How Inventory Valuation Affects the Financial Statements

By Kenneth Boyd, Lita Epstein, Mark P. Holtzman, Frimette Kass-Shraibman, Maire Loughran, Vijay S. Sampath, John A. Tracy, Tage C. Tracy, Jill Gilbert Welytok

In accounting, you’re preparing financial statements for users outside the business, such as investors and lenders. They need accurate financial statements to make informed decisions on whether they want to invest in the company or loan it money.

Comparing merchandising and manufacturing companies

For manufacturing companies (which make products) and merchandising companies (which sell the products made by the manufacturers), inventory can be a big part of the balance sheet. Along with accounts receivable, inventory may be the largest current asset account. So proper accounting for inventory is important, and that includes the value placed on ending inventory.

A company can inadvertently prepare a set of highly inaccurate financial statements by expensing purchases rather than keeping them on the balance sheet as inventory (an asset account).

So which costs are okay to expense directly on the income statement, and which costs should stay on the balance sheet as assets? Here’s a quick and dirty answer: Any item that a company buys for eventual sale to a customer should be recorded as inventory, which appears on the balance sheet.

Connecting inventory to revenue

Inventory ties into both the revenue process and the cost of goods sold. Associating inventory with cost of goods sold makes common sense — you have to buy something before you can sell it. But you may be wondering how revenue and inventory relate to each other.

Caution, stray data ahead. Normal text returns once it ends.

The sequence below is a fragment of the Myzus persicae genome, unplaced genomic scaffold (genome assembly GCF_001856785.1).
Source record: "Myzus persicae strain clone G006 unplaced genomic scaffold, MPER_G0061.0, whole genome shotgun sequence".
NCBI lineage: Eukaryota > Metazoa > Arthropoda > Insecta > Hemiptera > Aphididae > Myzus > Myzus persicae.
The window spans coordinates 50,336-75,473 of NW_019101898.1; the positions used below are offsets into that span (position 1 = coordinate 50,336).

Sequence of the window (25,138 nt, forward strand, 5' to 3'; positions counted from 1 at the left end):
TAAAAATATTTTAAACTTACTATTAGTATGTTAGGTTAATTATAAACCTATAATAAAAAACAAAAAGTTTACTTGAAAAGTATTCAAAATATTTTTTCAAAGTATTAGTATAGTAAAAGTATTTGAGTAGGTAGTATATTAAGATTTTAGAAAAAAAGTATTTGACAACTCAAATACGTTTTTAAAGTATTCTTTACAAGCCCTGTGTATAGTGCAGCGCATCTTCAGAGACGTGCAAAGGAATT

Well, remember that you need to use generally accepted accounting principles (GAAP). GAAP’s matching principle dictates that expenses are matched with revenue earned for the period.

How does inventory come into the revenue equation? You need to compute cost of goods sold for both a merchandising and a manufacturing company. Consider this process:

  • Product costs are any costs that a company incurs when purchasing or manufacturing an item for sale to customers. Product costs are part of inventory (an asset account).

  • When a sale occurs, product costs are posted to cost of goods sold (an expense account).

  • Any product costs for unsold inventory remain in the inventory (asset) account at the end of the period.